Forestry ‘integral’ to future Labour policy

26 September 2018

Labour will make forestry integral to a whole range of policy areas in a “stronger, deeper” way, according to the party’s Shadow Environment Secretary.

Sue Hayman MP told a Labour Party conference event organised by Confor the lack of tree planting by the current Government, combined with the loss of woodland, meant the UK was "likely to be experiencing deforestation”. 

Later, asked why the last Labour manifesto had committed to planting just 1 million trees, she said: “Let’s move away from targets and talk about policy that really makes a difference. Tree planting needs to be integral to an awful lot of what we are doing. We could say '30 million trees' and plant a lot of fast-growing willow, but we need to think about doing it stronger, deeper and better.” 

The event asked Should the next Labour Government aim to double tree cover to tackle climate change? and Hayman said as well as climate change, the impact of tree planting on mitigating flooding, reducing soil erosion and physical and mental health meant we should “crack on and plant more trees”. 

Sue Hayman said the Iggesund paperboard factory in her Workington constituency had to import a huge amount of trees from Scandinavia, with the resultant environmental impact. “We should look to grow more of our own timber and with the Common Agricultural Policy [CAP] going after Brexit, future payments should encourage more diversification of farming.” 

Both Ms Hayman and North-East England MEP Paul Brannen are broadly supportive of plans to reward ‘public goods’ under a new environmental land management scheme to replace CAP, but favour ‘public benefits’ rather than ‘public goods’. 

Brannen said forestry definitely demonstrated the public good of 'mitigating or adapting to climate change’. He said EU forest cover (averaging more than 35 per cent) soaked up 10 per cent of the whole EU’s carbon emissions: “It’s a huge carbon sink and if we can expand that [with more trees], we could soak up 11-12 per cent, or more. If we make more things from wood, we could push towards 20 per cent.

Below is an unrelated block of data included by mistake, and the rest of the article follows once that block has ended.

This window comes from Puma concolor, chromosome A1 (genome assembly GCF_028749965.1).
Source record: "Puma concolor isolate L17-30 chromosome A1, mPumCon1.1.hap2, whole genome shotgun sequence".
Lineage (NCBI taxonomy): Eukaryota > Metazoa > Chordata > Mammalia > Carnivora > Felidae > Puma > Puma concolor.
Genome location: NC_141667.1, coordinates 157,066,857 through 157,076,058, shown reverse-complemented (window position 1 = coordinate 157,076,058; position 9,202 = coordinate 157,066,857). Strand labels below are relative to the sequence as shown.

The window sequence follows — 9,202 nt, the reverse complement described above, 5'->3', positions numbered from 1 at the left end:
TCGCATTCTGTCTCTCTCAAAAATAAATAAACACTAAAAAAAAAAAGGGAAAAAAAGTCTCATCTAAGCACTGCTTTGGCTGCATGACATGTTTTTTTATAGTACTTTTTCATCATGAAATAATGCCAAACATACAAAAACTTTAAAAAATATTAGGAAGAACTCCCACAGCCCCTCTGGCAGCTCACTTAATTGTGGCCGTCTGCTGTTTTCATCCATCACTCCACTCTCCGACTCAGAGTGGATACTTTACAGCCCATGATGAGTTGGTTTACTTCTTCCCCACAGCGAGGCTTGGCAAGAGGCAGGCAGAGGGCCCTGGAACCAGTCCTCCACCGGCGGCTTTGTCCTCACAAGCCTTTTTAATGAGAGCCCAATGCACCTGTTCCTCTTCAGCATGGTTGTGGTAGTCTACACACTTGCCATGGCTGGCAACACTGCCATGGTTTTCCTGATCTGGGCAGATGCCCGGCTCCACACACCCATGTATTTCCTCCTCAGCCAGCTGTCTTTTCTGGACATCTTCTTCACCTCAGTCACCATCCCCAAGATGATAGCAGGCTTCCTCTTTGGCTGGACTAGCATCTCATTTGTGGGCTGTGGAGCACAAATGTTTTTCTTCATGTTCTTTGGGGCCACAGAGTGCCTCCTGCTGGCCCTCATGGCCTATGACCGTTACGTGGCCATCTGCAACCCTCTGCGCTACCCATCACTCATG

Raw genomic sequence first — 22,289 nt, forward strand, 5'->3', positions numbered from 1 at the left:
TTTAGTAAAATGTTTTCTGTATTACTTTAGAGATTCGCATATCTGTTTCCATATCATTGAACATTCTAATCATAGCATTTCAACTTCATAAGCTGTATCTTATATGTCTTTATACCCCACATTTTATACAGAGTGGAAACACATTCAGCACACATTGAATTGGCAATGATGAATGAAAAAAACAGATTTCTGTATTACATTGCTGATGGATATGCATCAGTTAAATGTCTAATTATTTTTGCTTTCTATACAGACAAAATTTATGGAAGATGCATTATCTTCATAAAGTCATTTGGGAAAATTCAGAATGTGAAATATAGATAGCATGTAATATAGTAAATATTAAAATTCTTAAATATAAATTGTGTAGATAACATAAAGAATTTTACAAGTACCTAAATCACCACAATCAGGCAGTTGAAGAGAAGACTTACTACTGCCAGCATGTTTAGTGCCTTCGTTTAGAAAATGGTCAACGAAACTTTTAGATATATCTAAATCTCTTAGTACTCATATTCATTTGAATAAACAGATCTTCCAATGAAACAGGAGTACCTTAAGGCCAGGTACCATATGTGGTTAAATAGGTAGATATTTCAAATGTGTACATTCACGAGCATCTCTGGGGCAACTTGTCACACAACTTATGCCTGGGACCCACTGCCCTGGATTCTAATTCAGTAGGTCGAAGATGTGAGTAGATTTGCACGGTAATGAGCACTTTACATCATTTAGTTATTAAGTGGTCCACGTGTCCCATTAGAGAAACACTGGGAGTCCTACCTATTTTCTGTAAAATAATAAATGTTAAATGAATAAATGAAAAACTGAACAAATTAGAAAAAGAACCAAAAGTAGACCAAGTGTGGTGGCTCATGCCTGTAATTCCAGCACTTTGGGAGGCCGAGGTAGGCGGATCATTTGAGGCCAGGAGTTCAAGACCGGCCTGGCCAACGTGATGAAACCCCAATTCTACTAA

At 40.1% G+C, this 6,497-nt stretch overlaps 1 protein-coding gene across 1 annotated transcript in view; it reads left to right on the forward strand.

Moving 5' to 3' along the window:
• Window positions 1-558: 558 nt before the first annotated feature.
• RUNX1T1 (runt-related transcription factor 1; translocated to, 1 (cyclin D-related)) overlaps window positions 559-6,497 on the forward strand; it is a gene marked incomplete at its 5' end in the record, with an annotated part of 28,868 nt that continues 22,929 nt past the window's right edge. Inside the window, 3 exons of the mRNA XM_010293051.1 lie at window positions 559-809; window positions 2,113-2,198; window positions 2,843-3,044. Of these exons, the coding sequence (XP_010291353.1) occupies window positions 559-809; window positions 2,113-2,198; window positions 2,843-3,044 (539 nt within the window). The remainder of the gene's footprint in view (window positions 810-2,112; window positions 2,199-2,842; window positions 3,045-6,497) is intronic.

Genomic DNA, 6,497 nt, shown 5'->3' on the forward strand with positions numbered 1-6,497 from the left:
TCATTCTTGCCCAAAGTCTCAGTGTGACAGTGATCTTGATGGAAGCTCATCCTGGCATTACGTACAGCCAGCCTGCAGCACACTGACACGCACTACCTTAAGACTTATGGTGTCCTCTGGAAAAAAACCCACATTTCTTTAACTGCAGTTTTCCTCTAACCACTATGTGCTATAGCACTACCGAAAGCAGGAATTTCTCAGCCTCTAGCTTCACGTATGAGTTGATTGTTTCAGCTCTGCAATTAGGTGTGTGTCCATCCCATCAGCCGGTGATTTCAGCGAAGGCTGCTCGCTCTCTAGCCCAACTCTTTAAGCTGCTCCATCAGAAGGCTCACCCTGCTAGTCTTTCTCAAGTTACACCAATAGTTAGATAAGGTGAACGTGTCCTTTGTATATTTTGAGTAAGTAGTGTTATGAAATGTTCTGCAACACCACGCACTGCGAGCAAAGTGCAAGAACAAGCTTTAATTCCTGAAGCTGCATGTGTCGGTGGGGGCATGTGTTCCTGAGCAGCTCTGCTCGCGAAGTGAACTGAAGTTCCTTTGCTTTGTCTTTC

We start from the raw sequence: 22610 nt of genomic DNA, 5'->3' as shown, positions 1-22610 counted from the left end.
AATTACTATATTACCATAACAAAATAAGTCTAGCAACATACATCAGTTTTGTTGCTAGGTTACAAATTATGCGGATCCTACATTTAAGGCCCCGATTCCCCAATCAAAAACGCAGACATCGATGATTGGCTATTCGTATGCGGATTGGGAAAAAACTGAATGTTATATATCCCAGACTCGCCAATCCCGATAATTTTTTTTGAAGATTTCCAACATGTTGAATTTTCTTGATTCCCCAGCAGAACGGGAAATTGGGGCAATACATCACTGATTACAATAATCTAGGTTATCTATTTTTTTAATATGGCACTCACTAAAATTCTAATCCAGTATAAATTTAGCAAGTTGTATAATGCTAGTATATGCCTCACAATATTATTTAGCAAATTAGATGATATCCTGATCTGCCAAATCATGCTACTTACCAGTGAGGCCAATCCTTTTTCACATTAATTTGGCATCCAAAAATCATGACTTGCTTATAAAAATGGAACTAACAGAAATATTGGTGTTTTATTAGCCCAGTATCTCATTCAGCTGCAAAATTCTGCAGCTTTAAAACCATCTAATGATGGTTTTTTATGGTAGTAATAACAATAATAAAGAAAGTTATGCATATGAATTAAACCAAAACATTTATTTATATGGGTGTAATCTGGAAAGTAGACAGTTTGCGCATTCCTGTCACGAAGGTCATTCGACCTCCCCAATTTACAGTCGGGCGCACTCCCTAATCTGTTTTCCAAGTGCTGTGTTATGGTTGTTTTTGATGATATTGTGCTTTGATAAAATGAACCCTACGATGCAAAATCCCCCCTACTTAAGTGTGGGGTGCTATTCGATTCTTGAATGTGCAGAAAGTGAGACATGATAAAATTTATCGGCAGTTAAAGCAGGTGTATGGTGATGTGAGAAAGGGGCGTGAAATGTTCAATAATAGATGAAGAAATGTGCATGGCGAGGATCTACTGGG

Brannen at Labour Conference event Sept 18

Paul Brannen MEP makes a point, flanked by Sue Hayman (L) and India Bourke (R)

Brannen said breakthroughs in engineered timber meant we were able to build much higher with wood, from the historic 4-5 storeys to 18-20 storeys, in Norway and Canada. “We can build at height and scale and we have to do that to reduce dependence on concrete, because concrete and its manufacture is responsible for 8 per cent of global carbon emissions. If we keep building with steel, brick and block, we cannot meet climate change targets and might even go into reverse. The game changer is engineered timber, made in factories in the UK with 24-hour off-site production.’ 

However, he warned we were simply not growing enough trees, with forest cover in the UK only 13 per cent against the EU average of 35 per cent-plus: “We have to (at least) double tree cover and use much more timber in housing.” 

India Bourke, an Environment  Writer for The New Statesman, said planting trees was essential to keep on track with the Paris Agreement on climate change, but thought it was important to consider other benefits of tree planting and not damage the environment by planting monocultures.  

Stuart Goodall, Confor CEO, said post-war planting to produce wood had delivered “unintended consequences" for habitats and landscapes, but stressed: “We have not planted monocultures for more than 25 years. We see the mistakes of the past but we can’t show mature, modern, mixed forests yet because they are still growing. 25 years ago we signed up to the high-quality UK Forest Standard to ensure forestry would be economically, environmentally and socially sustainable.” 

Mr Goodall added: “We won’t hit climate change targets unless we take carbon out of the atmosphere. We are talking about pumping carbon under the North Sea, but this is unproven and expensive - £500+ per tonne when it costs £20 a tonne to lock up the same amount of carbon in a tree.” 

In a wide-ranging Q&A session, the panel took questions on tree-planting search engine Ecosia, the dangers of ash dieback, making local authorities plant trees, the challenging economics of importing wood safely by removing bark and the National Forest. Earlier, Beccy Speight, CEO of The Woodland Trust, said to achieve the NF target of planting 50 million trees in 25 years required “a mosaic of trees, from urban trees to large-scale commercial forestry”.  

Nicky Gavron, London Assembly member and Chair of the Planning Committee, called for a re-appraisal of Green Belt policy as it had been designed before climate change and planting trees might be appropriate. She praised the Confor event for being "the most joined-up debate of its kind I have attended”.